Some 10nm processors also come with an improved integrated graphics solution called Iris Plus. The idea here is to offer enough horsepower, more than one teraflop, to guarantee 1080p/60fps in esports titles like Fortnite and Apex Legends. Results provided by Intel show that frame-rates improve by 40 to 80 per cent in titles like Counter-Strike: Global Offensive, Overwatch, Fortnite and Rainbox Six Siege at low or medium settings compared to Intel's last-generation efforts at the same power targets. However, the new integrated GPU does benefit from faster LPDDR4X-3733 RAM, compared to DDR4 2400 on 8th-gen parts.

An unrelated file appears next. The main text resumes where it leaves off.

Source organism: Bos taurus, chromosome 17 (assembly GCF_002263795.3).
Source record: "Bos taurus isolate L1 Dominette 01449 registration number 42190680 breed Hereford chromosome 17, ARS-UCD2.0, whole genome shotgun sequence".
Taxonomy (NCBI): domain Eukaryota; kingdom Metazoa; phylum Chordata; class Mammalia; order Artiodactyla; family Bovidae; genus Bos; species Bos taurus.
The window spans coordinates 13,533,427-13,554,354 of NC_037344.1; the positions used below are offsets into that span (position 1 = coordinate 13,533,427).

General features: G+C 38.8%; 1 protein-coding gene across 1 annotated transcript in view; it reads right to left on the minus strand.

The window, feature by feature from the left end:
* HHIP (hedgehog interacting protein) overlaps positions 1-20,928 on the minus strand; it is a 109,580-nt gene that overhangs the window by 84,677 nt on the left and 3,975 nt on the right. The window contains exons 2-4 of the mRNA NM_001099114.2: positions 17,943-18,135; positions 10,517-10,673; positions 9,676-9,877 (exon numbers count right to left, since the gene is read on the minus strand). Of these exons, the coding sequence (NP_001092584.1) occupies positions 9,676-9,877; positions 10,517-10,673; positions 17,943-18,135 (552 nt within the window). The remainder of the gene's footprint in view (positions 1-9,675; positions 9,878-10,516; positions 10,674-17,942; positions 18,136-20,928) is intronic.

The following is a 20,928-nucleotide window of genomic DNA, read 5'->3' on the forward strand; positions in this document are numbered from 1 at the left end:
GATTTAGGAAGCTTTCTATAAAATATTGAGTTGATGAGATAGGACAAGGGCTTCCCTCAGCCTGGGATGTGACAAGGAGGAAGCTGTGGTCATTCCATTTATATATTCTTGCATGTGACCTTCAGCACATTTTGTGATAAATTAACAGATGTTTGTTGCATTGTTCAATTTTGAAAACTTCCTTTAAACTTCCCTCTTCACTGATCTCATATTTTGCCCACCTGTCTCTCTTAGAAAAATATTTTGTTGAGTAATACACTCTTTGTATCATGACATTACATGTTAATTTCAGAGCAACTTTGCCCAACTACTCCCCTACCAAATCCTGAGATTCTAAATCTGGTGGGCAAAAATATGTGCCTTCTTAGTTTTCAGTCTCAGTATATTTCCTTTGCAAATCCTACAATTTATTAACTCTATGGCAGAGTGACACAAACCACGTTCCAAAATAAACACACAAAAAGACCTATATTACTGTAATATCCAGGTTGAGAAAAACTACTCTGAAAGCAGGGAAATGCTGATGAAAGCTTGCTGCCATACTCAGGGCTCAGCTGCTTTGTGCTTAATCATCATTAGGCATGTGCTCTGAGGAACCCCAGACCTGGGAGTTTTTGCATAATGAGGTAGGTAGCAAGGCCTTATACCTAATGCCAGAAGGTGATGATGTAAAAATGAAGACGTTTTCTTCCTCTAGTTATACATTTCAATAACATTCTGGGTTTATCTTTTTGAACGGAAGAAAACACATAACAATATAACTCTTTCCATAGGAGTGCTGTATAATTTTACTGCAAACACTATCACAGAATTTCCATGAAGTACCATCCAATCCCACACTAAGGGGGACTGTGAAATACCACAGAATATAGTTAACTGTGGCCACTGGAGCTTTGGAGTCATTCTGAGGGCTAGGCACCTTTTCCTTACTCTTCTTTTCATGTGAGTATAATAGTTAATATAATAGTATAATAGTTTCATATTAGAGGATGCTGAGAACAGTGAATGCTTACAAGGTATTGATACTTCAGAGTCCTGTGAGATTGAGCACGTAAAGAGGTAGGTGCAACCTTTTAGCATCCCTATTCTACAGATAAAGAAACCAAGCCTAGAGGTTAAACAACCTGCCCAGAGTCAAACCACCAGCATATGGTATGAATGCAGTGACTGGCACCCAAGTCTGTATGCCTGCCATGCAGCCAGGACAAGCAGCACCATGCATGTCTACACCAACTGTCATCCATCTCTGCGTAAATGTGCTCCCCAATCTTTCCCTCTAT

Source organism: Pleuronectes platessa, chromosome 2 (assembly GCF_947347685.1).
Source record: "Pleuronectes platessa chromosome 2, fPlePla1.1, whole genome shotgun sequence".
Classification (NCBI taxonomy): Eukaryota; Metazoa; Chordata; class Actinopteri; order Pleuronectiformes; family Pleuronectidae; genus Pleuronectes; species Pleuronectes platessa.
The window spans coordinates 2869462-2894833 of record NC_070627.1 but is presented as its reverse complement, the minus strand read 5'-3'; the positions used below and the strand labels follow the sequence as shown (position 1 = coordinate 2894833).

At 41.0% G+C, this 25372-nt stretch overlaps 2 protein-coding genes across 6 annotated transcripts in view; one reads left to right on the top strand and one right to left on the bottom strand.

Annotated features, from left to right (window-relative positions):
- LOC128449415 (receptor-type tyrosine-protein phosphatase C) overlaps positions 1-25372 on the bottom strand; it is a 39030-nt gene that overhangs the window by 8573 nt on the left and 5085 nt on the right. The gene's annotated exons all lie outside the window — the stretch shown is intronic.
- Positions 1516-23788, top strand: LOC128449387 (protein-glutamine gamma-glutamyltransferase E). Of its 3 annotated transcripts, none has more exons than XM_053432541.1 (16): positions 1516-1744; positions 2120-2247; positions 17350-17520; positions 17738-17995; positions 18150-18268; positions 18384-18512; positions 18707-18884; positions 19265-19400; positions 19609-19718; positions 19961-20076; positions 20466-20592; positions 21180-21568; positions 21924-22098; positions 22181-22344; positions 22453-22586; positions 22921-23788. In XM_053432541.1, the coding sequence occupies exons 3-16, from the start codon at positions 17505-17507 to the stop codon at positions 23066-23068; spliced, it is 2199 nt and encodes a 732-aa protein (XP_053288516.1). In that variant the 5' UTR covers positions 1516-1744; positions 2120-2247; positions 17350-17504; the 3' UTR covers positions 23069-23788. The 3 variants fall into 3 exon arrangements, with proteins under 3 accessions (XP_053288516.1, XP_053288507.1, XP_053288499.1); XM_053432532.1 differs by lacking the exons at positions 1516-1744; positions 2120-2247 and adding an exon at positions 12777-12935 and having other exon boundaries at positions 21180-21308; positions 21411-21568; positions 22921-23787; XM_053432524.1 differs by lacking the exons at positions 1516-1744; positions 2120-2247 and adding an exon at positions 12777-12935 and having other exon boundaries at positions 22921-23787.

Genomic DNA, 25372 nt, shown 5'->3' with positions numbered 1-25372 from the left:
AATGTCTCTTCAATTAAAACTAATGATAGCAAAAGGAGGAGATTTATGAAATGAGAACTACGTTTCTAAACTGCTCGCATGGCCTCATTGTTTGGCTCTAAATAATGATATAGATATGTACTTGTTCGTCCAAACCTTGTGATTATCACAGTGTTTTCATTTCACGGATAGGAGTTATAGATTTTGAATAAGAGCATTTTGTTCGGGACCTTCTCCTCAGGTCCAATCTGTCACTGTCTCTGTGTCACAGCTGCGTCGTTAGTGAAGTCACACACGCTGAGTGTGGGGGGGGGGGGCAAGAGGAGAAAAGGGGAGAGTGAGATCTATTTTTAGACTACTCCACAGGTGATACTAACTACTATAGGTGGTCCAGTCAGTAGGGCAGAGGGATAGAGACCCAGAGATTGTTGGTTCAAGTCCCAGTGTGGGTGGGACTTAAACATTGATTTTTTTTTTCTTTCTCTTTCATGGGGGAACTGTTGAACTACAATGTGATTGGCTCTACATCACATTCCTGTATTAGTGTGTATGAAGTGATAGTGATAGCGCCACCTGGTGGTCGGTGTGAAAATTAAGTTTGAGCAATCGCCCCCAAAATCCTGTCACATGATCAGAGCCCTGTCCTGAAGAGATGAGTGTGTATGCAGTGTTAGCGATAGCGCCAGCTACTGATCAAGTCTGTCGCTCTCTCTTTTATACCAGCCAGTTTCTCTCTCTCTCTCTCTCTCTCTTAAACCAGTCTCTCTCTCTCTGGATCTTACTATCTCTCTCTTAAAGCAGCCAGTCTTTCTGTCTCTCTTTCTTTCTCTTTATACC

These results match a demonstration given to us at an Intel event, where average frame-rates in CS:GO at 1080p and medium settings improved from 43fps on an 8th generation system to 87fps on a roughly equivalent 10th generation system. Hopefully we'll see similar results when we test in a more controlled environment later on. You can see the scenes tested below, with both scores incorporated into each screenshot (and you can grab the original screenshots in their entirety here). The company also showed off new adaptive sync support, which eliminates screen tearing and judder without the excessive input lag caused by traditional v-sync. We found that adaptive sync is most useful for games running between 40 and 60fps, so this is a good option for more recent games that aren't able to max out a 60Hz laptop screen.